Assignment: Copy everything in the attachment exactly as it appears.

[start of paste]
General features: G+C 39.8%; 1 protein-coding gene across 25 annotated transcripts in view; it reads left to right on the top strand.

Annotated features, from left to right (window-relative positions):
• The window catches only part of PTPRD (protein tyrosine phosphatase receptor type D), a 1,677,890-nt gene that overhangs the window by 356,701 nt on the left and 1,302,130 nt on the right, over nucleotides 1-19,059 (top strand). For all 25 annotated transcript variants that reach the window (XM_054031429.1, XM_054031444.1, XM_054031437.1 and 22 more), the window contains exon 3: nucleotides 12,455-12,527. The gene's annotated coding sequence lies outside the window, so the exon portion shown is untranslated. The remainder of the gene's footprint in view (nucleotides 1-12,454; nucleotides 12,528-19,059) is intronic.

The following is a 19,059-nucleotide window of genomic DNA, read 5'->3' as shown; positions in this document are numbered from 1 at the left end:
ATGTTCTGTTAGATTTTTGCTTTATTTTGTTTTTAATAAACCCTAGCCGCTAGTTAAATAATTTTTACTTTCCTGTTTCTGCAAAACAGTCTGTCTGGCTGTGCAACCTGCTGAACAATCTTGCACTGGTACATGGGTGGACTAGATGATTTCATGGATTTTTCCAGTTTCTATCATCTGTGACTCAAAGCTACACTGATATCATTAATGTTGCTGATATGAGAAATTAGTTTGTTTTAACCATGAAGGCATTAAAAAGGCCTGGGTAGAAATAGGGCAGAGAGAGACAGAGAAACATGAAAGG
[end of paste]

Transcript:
General features: G+C 39.8%; 1 protein-coding gene across 25 annotated transcripts in view; it reads left to right on the top strand.

Annotated features, from left to right (window-relative positions):
• The window catches only part of PTPRD (protein tyrosine phosphatase receptor type D), a 1,677,890-nt gene that overhangs the window by 356,701 nt on the left and 1,302,130 nt on the right, over nucleotides 1-19,059 (top strand). For all 25 annotated transcript variants that reach the window (XM_054031429.1, XM_054031444.1, XM_054031437.1 and 22 more), the window contains exon 3: nucleotides 12,455-12,527. The gene's annotated coding sequence lies outside the window, so the exon portion shown is untranslated. The remainder of the gene's footprint in view (nucleotides 1-12,454; nucleotides 12,528-19,059) is intronic.

The following is a 19,059-nucleotide window of genomic DNA, read 5'->3' as shown; positions in this document are numbered from 1 at the left end:
ATGTTCTGTTAGATTTTTGCTTTATTTTGTTTTTAATAAACCCTAGCCGCTAGTTAAATAATTTTTACTTTCCTGTTTCTGCAAAACAGTCTGTCTGGCTGTGCAACCTGCTGAACAATCTTGCACTGGTACATGGGTGGACTAGATGATTTCATGGATTTTTCCAGTTTCTATCATCTGTGACTCAAAGCTACACTGATATCATTAATGTTGCTGATATGAGAAATTAGTTTGTTTTAACCATGAAGGCATTAAAAAGGCCTGGGTAGAAATAGGGCAGAGAGAGACAGAGAAACATGAAAGG